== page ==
There is a definite thrill to reading the actual words set down by the infamously unassuming monk himself. This is why there are so many fields where "Bede" is mandatory foundational literature, but if you are a student of English history, literature, theology, philosophy, or sociology you already know that. One of the most lasting of the many images the book creates is the biography of Bede himself; surviving a plague that left only the abbot and the young boy Bede to sing the Divine Offices, then settling in at Jarrow where he was sheltered with the precious books for the remainder of his life.
Dated as 731, Bede's history was written in his old age (when he was 60 or so) and his gentle manner of reflection on the relationship of kings, gentry, the Church, it's priests and leaders, and common folk with one another informs one quite clearly of the many years spent teaching other monks, repeatedly re-reading texts, and living the religious life that bestowed the title "Venerable Bede" upon him. A professional academic in every modern sense of the word, knowledgeable, inquiring, conscious of his place in history, inventor of the chronological annotation (A.D.), meticulous researcher of events, places, and times; from any perspective you choose, this book demands to be part of your life experience.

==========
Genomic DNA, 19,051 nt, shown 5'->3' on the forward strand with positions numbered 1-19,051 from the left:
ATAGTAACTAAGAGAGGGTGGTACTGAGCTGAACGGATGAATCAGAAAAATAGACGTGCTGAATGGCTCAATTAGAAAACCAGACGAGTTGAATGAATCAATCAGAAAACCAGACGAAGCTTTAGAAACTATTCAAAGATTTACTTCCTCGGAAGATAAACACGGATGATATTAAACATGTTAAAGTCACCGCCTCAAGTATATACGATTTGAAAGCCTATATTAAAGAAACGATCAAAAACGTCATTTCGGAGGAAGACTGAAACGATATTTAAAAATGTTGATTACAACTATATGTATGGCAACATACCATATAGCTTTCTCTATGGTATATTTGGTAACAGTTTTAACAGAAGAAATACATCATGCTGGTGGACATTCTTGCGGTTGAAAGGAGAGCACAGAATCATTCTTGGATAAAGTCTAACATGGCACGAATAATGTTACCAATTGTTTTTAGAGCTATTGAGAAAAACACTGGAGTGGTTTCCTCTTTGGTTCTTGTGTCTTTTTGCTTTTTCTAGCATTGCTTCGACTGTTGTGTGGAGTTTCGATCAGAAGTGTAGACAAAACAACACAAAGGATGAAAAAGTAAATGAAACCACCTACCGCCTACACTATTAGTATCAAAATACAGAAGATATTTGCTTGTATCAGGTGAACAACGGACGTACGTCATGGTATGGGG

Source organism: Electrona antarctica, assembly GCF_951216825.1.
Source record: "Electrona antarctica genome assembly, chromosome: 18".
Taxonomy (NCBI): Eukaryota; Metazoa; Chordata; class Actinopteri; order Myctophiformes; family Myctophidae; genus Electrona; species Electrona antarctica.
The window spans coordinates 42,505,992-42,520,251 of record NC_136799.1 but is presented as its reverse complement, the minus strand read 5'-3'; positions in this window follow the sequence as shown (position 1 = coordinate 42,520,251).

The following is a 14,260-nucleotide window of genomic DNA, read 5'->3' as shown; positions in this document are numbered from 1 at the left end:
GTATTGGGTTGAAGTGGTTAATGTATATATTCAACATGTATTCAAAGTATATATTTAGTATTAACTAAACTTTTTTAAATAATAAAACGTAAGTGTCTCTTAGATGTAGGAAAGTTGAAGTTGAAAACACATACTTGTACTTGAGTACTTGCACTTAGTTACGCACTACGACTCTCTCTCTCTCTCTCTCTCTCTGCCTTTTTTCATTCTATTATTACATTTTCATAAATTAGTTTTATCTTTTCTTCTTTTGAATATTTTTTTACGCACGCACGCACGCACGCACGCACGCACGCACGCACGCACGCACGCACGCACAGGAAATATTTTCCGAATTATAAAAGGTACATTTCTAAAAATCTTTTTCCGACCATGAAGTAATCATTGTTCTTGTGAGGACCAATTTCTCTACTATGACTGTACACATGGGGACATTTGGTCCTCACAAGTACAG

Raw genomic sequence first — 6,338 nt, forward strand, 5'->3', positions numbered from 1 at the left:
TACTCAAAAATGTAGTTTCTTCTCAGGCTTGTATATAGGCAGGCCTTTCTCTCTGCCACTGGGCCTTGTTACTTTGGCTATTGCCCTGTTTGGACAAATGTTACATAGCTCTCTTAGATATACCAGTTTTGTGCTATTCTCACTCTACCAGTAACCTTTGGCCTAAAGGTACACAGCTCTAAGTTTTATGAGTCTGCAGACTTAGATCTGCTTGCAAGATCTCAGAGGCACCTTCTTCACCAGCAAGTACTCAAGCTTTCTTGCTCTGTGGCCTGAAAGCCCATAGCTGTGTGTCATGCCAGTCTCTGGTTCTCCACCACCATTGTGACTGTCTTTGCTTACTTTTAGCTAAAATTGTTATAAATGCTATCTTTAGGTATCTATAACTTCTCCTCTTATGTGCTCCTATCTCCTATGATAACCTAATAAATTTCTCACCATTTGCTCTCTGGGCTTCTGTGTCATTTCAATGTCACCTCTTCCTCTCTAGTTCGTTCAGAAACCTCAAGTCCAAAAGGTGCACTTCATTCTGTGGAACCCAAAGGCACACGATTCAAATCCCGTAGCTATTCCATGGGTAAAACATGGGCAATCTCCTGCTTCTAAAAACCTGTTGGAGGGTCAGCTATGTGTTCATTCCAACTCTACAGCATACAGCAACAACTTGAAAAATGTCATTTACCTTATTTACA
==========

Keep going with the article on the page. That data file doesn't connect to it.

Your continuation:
This edition (which is probably the best-known - it's Sherley-Price's 1955 translation) includes both Bede's Letter to Egbert and the great eyewitness account of Bede's death by Cuthbert, upon which a significant part of Bede's reputation rests. There is no way to read Cuthbert's letter without understanding the ideal of humility for a medieval monk.....the image of him giving away his earthly treasures of pepper, handkerchiefs and incense in the hours before he dies....it's an image that stays with you forever.
All in all, the work is one of the treasures of our species....